Citi and Merrill issue bail-out convertibles

Institutional investors, mainly from Asia and the Middle East, support the deals worth a combined $19.1 billion as subprime losses stack up in the US.
Citi and Merrill Lynch have issued more capital to Asian and Middle Eastern investors as they continue to be plagued by subprime woes. Investors hammered the stocks as the news coincided with heightened concerns about a US recession.

Citi announced yesterday that it would sell $12.5 billion of convertible preferred securities to a consortium of investors. The Government of Singapore Investment Corporation (GIC) will invest $6.88 billion, and the balance will be bought by Capital Research Global Investors, Capital World Investors, the Kuwait Investment Authority, the New Jersey Division of Investment, Prince Alwaleed bin Talal bin Abdulaziz Alsaud, and Sanford Weill/The Weill Family Foundation.

The preferred securities pay a coupon of 7% and have a conversion premium of 20%, each subject to adjustment in certain circumstances.

The transaction coincided with fourth-quarter results declared yesterday which saw Citi writedown $17.4 billion in subprime related exposure. Citi also said that its revenues from alternative investments had declined as growth in client revenues was offset by lower revenues from private equity and hedge fund activities.

On the positive side, Citi said: ôMarkets and banking international revenues included strong double-digit revenue growth in Asia, Latin America, and Japan, and global wealth management revenues increased 27%ö.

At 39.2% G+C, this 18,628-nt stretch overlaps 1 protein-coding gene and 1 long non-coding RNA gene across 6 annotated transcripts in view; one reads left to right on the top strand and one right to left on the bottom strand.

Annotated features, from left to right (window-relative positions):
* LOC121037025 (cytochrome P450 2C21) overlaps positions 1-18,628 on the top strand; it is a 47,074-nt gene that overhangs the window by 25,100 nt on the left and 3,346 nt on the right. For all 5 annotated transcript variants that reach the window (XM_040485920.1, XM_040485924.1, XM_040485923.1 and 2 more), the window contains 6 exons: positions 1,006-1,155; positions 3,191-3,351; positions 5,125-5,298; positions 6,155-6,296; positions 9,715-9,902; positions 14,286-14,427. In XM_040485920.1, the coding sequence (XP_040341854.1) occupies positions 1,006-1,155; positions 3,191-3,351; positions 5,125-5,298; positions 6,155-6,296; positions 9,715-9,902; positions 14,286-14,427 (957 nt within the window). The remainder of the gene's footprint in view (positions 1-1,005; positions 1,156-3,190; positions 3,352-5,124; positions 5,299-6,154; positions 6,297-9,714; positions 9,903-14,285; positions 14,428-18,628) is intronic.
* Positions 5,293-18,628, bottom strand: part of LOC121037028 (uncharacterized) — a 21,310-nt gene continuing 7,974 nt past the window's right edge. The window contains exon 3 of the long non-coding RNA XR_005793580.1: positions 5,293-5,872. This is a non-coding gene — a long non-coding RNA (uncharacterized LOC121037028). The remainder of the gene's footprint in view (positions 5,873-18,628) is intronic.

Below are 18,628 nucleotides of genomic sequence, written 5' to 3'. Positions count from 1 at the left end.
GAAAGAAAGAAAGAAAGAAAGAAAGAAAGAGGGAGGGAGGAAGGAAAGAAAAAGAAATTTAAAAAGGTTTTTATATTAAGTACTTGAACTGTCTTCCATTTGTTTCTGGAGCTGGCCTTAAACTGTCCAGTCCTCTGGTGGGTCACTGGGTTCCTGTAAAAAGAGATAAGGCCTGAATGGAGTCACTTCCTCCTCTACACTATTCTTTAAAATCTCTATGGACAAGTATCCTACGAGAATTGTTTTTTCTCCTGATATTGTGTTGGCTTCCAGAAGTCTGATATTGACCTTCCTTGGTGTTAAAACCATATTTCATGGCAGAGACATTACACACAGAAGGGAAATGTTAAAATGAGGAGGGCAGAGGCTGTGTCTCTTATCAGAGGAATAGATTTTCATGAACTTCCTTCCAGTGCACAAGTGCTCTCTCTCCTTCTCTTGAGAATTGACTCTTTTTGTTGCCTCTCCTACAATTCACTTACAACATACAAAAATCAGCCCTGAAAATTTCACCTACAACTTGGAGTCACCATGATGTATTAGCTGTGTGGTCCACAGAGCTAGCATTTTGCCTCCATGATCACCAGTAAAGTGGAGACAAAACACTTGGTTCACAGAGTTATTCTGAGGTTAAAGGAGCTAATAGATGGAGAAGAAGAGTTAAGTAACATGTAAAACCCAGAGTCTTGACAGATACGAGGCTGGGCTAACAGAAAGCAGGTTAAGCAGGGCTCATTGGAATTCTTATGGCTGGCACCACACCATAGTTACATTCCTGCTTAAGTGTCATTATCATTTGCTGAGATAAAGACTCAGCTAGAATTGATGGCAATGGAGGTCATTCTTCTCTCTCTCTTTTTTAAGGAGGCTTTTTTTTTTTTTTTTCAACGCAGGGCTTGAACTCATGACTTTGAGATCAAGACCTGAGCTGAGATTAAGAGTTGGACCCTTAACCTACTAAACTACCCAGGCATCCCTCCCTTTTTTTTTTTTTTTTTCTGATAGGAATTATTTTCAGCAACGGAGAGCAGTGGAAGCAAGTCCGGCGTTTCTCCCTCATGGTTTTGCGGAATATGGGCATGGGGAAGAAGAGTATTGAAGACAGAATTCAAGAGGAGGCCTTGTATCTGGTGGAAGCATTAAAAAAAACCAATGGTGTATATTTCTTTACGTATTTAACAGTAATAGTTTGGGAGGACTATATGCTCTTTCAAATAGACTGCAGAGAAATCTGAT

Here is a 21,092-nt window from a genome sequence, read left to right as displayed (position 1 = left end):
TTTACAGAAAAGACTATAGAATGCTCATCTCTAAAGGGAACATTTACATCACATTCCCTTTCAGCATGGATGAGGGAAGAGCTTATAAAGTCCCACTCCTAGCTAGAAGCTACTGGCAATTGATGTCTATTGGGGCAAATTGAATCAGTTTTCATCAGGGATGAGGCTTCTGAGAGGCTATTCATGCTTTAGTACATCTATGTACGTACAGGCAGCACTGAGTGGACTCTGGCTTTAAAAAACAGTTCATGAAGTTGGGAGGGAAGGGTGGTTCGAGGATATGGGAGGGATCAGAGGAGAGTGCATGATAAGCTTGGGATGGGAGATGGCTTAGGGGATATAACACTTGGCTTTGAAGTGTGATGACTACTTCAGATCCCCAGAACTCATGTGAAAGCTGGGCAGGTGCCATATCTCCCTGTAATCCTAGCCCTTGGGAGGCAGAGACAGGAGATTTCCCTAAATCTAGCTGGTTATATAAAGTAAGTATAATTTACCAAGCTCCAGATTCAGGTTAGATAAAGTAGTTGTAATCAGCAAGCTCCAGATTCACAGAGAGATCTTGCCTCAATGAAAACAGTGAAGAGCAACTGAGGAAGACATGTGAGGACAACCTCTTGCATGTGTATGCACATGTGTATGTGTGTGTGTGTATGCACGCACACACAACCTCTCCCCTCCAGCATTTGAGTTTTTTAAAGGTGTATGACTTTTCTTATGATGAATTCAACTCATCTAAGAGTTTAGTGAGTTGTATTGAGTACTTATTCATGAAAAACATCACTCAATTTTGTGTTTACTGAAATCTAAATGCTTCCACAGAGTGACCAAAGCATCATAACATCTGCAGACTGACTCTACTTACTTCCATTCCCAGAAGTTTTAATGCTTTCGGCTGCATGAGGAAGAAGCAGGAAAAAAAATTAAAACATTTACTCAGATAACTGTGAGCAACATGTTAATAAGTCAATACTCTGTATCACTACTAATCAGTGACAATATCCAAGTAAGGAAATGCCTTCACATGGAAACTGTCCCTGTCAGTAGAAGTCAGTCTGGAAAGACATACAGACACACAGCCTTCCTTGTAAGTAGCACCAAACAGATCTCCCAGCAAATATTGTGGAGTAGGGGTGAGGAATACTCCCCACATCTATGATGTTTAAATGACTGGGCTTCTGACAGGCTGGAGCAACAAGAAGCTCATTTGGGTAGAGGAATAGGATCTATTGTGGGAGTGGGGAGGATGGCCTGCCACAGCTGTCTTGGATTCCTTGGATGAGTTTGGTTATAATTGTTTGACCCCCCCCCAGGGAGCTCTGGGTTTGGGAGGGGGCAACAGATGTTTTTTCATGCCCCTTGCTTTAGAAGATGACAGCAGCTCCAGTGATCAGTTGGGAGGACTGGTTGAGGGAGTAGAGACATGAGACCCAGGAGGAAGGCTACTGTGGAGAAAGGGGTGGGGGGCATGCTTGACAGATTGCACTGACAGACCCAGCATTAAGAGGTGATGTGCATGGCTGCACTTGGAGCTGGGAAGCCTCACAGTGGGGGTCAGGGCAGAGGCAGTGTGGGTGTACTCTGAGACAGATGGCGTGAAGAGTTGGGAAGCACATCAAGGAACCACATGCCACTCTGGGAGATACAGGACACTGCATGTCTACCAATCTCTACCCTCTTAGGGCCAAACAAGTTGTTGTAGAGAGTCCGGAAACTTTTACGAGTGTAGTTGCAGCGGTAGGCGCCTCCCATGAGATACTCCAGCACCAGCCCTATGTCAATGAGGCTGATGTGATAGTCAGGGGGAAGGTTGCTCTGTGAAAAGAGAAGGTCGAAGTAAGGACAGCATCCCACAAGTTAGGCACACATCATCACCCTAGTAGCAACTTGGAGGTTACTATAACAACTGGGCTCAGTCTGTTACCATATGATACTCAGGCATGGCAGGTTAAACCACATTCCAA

But the good news could not outweigh the bad; Citi ended the year with a fourth-quarter loss of $9.8 billion.

Regarding the convertible, Citi said that investors had agreed to cap ownership at specific levels based on bank regulatory and foreign ownership provisions, and that none of the investors is acting in concert. GIC will own around 3.7% of the bank, while the split between the other investors was not released.

Public investors will be offered another $2 billion of convertible preferred securities, and in addition, a further issuance of non-convertible preferred securities will be made.

Citi lowered its quarterly dividend to $0.32 a share stating: ôThis dividend level is in line with CitiÆs business mix, capital needs, and growth opportunities for each of its business segmentsö. The US bank also said it will continue to sell non-core assets.

Vikram Pandit, who took over as Citi's chief executive less than two months ago, said: ôIn an uncertain environment, these actions put us on our front foot; focused on capturing opportunities that earn attractive returns for our shareholders.ö He also said the investments made by firms such as GIC signalled ôa clear vote of confidence in the future of this great institutionö.

Meanwhile, Merrill Lynch announced yesterday that it has issued $6.6 billion of mandatory convertible preferred stock. (Its fourth-quarter results are due on January 17.) The securities were picked up primarily by the Korean Investment Corporation, Kuwait Investment Authority and Mizuho Corporate Bank though TPG-Axon Capital, The New Jersey Division of Investment, The Olayan Group, and T Rowe Price Associates, on behalf of clients, also co-invested with the Asian and Middle Eastern investors.